Heaven Is For Real is cinematic hell… or, at the very least, a painful, theater-based purgatory where time stretches for an eternity and your creative soul wallows in a cliché-soaked limbo begging for the end credits to arrive and set you free. No matter your religious preferences, you’ll find it tedious and pandering – unless you worship at the altar of boredom.
Heaven claims to be “based on a true story.” Somehow, the events of Darren Aronofsky’s Noah strike me as more credible -- yes, even the Rock Giants – and far more entertaining. Director Randall Wallace derives Heaven Is For Real from Todd Burpo and Lynn Vincent’s 2010 New York Times bestseller “Heaven is for Real: A Little Boy's Astounding Story of His Trip to Heaven and Back.” As the title suggests, the memoir documents young Colton Burpo’s (Connor Corum) near-death experience, where he claims to have met Jesus – who was riding a rainbow-colored horse – and spent time in Heaven. Colton’s post-surgery story deeply affects his father, Todd Burpo (Greg Kinnear), a Christian minister in a tiny Nebraskan community who embraces his son’s account and uses it to connect on a deeper spiritual level with his Church community.
Which is all well and good. The problems of Heaven Is For Real don’t rest with the story – which is engaging, on a surface level. They are with the execution. There’s a moment, early on in the film, where the always-welcome Margo Martindale sits at a piano and leads a chirpy church choir through a hymn. “A little less pious!” she instructs as their shrill voices reach a deafening pitch.
Wallace should have paid attention to her suggestion.
Heaven Is For Real wraps righteous messages about faith, family and the strength of community in a terrible movie burdened with tone-deaf sermons and a complete absence of dramatic suspense. Burpo’s book may be a fascinating read, but there’s no tension in the central story to which Wallace can connect his plot. Colton experienced something miraculous. His father believes him. End of story. It’s beautiful, but not much of a movie.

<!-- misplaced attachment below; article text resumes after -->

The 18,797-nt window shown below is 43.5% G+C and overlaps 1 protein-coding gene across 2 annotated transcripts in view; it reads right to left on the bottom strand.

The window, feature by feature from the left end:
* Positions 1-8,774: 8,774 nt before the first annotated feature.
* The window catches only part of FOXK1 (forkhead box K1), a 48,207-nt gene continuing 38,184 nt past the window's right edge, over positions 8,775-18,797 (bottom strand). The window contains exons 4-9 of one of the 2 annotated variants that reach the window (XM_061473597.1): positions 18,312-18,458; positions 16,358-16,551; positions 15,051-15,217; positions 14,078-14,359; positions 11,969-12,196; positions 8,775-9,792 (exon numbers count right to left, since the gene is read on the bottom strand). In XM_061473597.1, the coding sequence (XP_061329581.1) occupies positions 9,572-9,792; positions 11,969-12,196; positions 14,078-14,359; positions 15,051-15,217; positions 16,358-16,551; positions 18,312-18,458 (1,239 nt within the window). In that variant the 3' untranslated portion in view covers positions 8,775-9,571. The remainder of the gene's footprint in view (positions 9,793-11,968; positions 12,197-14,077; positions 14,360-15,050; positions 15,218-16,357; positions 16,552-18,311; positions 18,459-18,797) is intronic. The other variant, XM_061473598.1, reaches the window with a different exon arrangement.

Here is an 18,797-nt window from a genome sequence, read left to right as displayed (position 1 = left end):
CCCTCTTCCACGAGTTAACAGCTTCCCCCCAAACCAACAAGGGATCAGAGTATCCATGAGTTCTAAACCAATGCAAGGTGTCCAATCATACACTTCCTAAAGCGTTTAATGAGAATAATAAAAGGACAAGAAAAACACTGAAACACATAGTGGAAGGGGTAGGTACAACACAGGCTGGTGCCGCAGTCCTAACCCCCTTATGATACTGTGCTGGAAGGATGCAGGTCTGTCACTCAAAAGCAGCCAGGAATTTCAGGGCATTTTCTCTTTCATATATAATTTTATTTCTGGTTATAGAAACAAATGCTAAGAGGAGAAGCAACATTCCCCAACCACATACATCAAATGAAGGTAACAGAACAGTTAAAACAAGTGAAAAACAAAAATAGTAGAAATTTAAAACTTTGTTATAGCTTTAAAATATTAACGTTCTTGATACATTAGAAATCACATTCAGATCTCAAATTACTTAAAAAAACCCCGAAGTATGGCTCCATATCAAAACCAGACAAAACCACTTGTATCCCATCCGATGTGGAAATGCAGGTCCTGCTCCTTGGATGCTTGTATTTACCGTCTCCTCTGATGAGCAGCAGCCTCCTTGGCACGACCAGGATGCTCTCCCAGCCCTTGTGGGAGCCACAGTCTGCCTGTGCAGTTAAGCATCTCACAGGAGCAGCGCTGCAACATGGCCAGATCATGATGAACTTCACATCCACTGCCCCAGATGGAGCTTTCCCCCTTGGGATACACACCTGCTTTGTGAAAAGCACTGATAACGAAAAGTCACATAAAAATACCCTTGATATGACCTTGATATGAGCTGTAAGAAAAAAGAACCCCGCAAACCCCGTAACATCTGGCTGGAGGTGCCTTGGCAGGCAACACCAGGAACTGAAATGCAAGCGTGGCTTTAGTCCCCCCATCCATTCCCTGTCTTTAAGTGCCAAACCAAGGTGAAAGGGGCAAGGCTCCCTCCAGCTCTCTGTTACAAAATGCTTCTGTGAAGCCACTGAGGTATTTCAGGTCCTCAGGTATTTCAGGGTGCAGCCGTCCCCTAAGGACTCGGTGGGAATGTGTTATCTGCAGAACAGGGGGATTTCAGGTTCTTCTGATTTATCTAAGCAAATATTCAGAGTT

Neither, though, is Heaven Is For Real, and so, the director and his co-screenwriter Chris Parker (Battle of the Year, Vampire In Brooklyn) have to manufacture conflict through artificial battles. The Burpo’s face a stack of bills that threaten to foreclose their home. The church loves Todd as a preacher, but begin to fear that Colton’s story damages the credibility they have as an institution. (Wouldn’t they embrace ANY congregation member who’d claimed to have a direct interaction with Jesus?) Wallace can’t build to any resolution, so he shoots a series of scenes that have no connection as the movie plays out. Todd breaks his leg in a softball game, which is tragic, but nothing comes of it as the movie progresses, so what was the reason? In another painfully awkward scene, Todd must pass kidney stones while his best pal (Thomas Haden Church) cracks jokes through the bathroom door. Again, I wonder why, as this has no bearing to the overall story trying to be told.
These are mere speed bumps on the dreadful road to Heaven. The movie’s mortal sin is the way it completely wastes its awards-caliber cast -- specifically Kinnear. The Oscar-nominated actor actually brings the personality, kindness, and warm-hearted passion of a Bible Belt pastor to his role. You are reminded of better days when Kinnear was asked to contribute to terrific ensemble pieces like As Good As It Gets or Little Miss Sunshine. And after turning heads opposite Denzel Washington in Flight, the feisty Kelly Reilly accepts a meager, do-nothing part as Sonja Burpo, a soundboard forced to react to the ridiculous scenarios littering her path. At least these are professional actors, who hopefully have legitimate agents who’ll funnel better screenplays in the near future. I can’t say the same about young Corum, who has absolutely no screen presence. Heaven is his first screen credit If there’s a God in Hollywood, it will be his last.
We have been inundated with faith-based features as of late. They have ranged from conventional (Son of God) to imaginative (Noah). But few have been as flat-out flatlined as the disappointing Heaven Is For Real, a hokey slice of soggy spiritual redemption. I doubt I’ll see a cheesier, more desperate movie all year.